I feel your pain. I made a vast one for my mum – had to seam it (and bloody pattern match) twice to get the width. The size of the fabric made it such a chore (I had to do it at my parents’ place as only their living room was the only room big enough) as was my 2 year old running all over it while I tried to measure and cut. And the endless boring boring straight seems. And the figuring out the right size of the main fabric and the lining (I’ve got a maths degree and found it super annoying). It’s on my list of something I would happily pay someone else to do.

    • Ha, ha, ha – this rings many bells!

      • Miriana says:

        Only for the woman who looks after my children once a week for 7 years (as well as the full time looking after of me for many more years than that)! And even so, next time, I’ll just front up the money for someone else to have the pleasure.

  5. Well done Karen Love my blinds I made, lots and lots of hand sewing but managed to make 5 roman blinds for my bay window and got pattern to match all the way across too. Not for the faint hearted though. Congratulations on your newly decorated office too,

  6. Tanya says:

    Stupendous blinds! I’ve never got round to making my own; how many hours do you think it took (not including dashing out for supplies)? I’m liking Jon’s idea below I must admit…

  7. fiona jones says:

    I have made several Roman blinds, with varying degrees of success. The longer the blind, the trickier the pleating is to hang well, in my experience.
    There is a helpful company called Merrick and Day that are an Aladin’s cave of supplies, they offer courses, and are helpful on the phone. I think they have a video showing how to use some of their products.

  8. Maaike says:

    I design and sell custom window treatments for a living (please note that I don’t say I actually make them!!), and customers frequently are shocked at the high cost of Roman blinds for large or wide windows. I tell them about the large amount of handwork involved – but in the future I might just direct them to this post instead! And for the record, yours look phenomenal!!!! Every bit as professional and perfectly finished as those produced by our workrooms!!! Go you!!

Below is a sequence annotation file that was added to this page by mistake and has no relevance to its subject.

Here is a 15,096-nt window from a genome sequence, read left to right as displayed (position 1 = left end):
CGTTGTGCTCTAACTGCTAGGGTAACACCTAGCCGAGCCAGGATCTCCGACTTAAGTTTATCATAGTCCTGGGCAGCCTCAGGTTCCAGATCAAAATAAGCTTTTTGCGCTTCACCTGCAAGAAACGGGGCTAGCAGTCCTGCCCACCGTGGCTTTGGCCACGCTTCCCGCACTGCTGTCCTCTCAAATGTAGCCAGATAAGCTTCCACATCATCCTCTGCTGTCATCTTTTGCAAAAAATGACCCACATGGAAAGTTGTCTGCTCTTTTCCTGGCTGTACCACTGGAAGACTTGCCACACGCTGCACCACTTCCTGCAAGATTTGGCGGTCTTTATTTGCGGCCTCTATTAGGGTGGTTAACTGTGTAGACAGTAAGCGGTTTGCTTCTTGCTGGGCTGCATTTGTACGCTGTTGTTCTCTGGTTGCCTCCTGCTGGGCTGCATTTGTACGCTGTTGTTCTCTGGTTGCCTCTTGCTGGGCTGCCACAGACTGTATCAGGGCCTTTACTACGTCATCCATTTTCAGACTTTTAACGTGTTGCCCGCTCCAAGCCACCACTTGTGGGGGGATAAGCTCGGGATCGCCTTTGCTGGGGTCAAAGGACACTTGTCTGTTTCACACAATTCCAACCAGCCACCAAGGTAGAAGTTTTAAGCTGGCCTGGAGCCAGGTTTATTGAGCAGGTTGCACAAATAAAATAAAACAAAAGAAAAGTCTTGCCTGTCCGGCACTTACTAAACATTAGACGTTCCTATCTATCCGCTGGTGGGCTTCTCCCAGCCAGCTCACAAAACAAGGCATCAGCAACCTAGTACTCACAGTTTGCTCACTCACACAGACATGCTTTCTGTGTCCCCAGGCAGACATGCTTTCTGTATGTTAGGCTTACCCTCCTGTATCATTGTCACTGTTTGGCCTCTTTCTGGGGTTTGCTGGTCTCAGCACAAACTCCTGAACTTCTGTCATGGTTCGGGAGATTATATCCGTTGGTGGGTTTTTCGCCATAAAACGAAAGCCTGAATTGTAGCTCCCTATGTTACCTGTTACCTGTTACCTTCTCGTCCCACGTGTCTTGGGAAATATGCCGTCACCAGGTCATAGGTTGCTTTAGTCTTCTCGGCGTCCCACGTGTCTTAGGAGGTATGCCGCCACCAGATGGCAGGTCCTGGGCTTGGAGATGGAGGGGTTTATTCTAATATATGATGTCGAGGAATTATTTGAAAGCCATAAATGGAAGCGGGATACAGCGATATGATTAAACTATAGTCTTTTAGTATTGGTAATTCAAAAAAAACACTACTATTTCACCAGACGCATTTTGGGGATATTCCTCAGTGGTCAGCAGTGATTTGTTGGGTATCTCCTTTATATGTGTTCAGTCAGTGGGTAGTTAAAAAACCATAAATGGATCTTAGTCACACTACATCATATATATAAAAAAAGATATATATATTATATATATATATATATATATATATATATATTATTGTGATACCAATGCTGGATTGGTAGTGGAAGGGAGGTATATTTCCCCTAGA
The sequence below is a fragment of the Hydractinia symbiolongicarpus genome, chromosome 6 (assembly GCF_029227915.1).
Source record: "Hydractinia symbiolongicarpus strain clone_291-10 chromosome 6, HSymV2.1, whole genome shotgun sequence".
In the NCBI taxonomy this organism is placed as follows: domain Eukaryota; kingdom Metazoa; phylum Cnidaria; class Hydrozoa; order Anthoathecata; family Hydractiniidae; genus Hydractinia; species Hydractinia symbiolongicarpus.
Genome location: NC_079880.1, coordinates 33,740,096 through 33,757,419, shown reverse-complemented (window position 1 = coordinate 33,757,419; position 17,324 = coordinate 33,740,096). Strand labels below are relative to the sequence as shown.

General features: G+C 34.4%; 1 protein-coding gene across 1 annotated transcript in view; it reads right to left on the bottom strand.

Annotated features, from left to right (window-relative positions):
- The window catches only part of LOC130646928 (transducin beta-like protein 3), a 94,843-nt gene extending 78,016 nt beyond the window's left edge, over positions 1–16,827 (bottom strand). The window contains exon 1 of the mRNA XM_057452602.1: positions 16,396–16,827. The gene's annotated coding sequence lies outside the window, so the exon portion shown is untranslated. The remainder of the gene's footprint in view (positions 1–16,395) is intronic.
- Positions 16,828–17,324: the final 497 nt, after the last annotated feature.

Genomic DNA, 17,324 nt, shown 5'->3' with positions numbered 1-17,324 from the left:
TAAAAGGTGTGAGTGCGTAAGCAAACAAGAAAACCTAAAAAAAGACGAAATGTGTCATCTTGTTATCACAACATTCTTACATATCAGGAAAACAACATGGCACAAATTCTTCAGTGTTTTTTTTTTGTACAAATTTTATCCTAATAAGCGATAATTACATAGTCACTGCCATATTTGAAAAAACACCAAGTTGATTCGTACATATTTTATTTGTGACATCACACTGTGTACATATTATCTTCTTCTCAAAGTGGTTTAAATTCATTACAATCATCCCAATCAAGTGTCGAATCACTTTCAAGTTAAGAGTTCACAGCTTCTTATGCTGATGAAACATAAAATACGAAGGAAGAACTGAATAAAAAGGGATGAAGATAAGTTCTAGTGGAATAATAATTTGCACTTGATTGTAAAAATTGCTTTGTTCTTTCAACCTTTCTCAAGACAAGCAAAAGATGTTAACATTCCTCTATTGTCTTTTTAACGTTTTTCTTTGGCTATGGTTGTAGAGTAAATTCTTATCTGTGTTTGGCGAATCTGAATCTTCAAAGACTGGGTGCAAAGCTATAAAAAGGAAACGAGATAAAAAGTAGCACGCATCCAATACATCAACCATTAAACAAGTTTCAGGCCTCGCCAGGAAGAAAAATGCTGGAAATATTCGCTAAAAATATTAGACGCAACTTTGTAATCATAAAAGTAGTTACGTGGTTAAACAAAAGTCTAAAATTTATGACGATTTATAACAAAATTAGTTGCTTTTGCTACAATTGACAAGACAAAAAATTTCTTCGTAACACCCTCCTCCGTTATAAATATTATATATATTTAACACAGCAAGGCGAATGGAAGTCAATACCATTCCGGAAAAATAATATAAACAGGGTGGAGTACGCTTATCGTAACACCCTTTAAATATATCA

9. Allison Graden says:

    Hahahaha! Definitely can relate to the tears in the DIY store!! So frustrating when you have to run out again and again. I have to confess that the Roman blinds that I’ve made where with the ring tape that you just sew on the back. The down side of course is that the stitching shows through to the front of the blind so it usually works best with plain colors or a really busy print.

  10. I’m with Maaike. Folks are always astonished at the cost of custom drapes and blinds. Just because you can get them cheap at Dunelm……
    This blind is lovely.
    I have twelve to make for the new house at least. Not overwhelmed by that prospect. Even less so by the three sets of double door curtains that will be at least 2 – 2.5 widths of fabric per curtain. I think by the end of it I’ll be looking out for trellis and a staple gun too! 😉

  11. Kim says:

    I need this motivation- I have quite a few Windows I’d love to have this treatment on! I’m not a gingham girl, but those look fantastic! 👍

  12. Zoe says:

    These are beautiful, I love the black and white check 🙂

  13. Justine says:

    Well done Karen! The first time is always the hardest but I promise you it does get better! I’ve been making Roman blinds for over 20 years now and the invention of the blind tape has definitely made the task easier. I’m now off to make hand pleated (and mostly hand sewn) curtains for my living room. I’d rather a Roman blind any day!

  14. Ooooh….I love me my gingham and these blinds are gorgeous! So worth the effort, yes?! For years I had small check black and white gingham valances in my kitchen. The black really adds that designer punch!

  15. Anna says: